Genetic Engineering of Crystals, Films, and Surfaces
This lecture will discuss the design and construction of artificial proteins that form well-defined crystals, films, and surfaces. The design of such materials draws on ideas taken in part from polymer chemistry and physics and in part from structural biology, and exploits the sequence control and chain-length uniformity provided by genetic engineering. Motivating much of this work is the question: "What kinds of new materials properties can be achieved only in uniform chain populations and not in the statistical mixtures of chains prepared by conventional polymerization processes?" Four issues will be addressed: i). strategies for efficient, accurate synthesis of wholly artificial proteins, ii). design and fabrication of polymeric crystals of controlled thickness and surface functionality, iii). incorporation of non-natural amino acids, and iv). synthesis of monodisperse, polar, helical rods and the prospects for their assembly into larger-scale structures.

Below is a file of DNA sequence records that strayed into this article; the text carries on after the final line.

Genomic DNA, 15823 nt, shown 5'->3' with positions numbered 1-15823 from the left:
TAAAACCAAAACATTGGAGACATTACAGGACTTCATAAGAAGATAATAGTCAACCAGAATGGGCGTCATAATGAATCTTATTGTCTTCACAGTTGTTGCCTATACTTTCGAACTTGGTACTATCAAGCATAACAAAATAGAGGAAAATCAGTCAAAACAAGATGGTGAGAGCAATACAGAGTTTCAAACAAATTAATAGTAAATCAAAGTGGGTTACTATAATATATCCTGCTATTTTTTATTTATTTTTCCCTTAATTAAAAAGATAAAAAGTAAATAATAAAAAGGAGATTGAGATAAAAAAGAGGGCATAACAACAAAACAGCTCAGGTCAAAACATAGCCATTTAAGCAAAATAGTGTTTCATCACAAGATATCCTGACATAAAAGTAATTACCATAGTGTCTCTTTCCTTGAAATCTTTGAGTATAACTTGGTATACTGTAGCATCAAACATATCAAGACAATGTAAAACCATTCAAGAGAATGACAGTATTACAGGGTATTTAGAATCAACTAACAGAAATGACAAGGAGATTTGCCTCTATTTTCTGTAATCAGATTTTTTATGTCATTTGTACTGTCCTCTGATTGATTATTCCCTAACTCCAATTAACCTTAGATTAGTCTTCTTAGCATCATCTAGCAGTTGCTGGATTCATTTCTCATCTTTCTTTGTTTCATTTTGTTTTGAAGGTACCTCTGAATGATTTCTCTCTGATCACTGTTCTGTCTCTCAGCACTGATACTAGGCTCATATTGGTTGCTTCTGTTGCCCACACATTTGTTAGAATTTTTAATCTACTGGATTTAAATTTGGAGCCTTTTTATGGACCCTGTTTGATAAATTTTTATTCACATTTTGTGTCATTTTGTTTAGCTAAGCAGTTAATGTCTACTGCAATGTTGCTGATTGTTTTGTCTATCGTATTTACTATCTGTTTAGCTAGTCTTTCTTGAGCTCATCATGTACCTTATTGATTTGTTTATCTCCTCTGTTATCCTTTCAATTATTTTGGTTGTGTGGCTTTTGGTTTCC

© 1994 Marcel Dekker.